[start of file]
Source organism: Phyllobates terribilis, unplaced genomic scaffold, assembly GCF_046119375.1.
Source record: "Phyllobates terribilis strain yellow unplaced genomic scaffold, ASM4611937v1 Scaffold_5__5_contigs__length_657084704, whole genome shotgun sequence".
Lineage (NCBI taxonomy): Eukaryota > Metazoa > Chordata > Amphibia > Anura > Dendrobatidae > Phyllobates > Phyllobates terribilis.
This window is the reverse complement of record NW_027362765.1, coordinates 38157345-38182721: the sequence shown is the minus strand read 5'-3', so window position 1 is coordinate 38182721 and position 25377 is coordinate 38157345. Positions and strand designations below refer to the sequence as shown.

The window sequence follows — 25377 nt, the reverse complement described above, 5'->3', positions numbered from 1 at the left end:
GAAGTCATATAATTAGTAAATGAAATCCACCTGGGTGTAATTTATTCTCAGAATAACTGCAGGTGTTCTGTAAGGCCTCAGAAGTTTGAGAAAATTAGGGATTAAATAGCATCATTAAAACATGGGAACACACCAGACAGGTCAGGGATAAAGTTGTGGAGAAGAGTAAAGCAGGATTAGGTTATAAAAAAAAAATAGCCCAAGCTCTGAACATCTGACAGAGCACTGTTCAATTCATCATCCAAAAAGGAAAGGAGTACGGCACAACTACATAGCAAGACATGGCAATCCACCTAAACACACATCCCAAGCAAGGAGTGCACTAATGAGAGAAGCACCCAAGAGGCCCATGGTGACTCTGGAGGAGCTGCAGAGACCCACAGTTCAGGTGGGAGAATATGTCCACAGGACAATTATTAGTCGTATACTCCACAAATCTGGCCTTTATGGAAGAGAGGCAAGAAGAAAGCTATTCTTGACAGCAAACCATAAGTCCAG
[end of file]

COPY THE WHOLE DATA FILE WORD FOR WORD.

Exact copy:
Source organism: Phyllobates terribilis, unplaced genomic scaffold, assembly GCF_046119375.1.
Source record: "Phyllobates terribilis strain yellow unplaced genomic scaffold, ASM4611937v1 Scaffold_5__5_contigs__length_657084704, whole genome shotgun sequence".
Lineage (NCBI taxonomy): Eukaryota > Metazoa > Chordata > Amphibia > Anura > Dendrobatidae > Phyllobates > Phyllobates terribilis.
This window is the reverse complement of record NW_027362765.1, coordinates 38157345-38182721: the sequence shown is the minus strand read 5'-3', so window position 1 is coordinate 38182721 and position 25377 is coordinate 38157345. Positions and strand designations below refer to the sequence as shown.

The window sequence follows — 25377 nt, the reverse complement described above, 5'->3', positions numbered from 1 at the left end:
GAAGTCATATAATTAGTAAATGAAATCCACCTGGGTGTAATTTATTCTCAGAATAACTGCAGGTGTTCTGTAAGGCCTCAGAAGTTTGAGAAAATTAGGGATTAAATAGCATCATTAAAACATGGGAACACACCAGACAGGTCAGGGATAAAGTTGTGGAGAAGAGTAAAGCAGGATTAGGTTATAAAAAAAAAATAGCCCAAGCTCTGAACATCTGACAGAGCACTGTTCAATTCATCATCCAAAAAGGAAAGGAGTACGGCACAACTACATAGCAAGACATGGCAATCCACCTAAACACACATCCCAAGCAAGGAGTGCACTAATGAGAGAAGCACCCAAGAGGCCCATGGTGACTCTGGAGGAGCTGCAGAGACCCACAGTTCAGGTGGGAGAATATGTCCACAGGACAATTATTAGTCGTATACTCCACAAATCTGGCCTTTATGGAAGAGAGGCAAGAAGAAAGCTATTCTTGACAGCAAACCATAAGTCCAG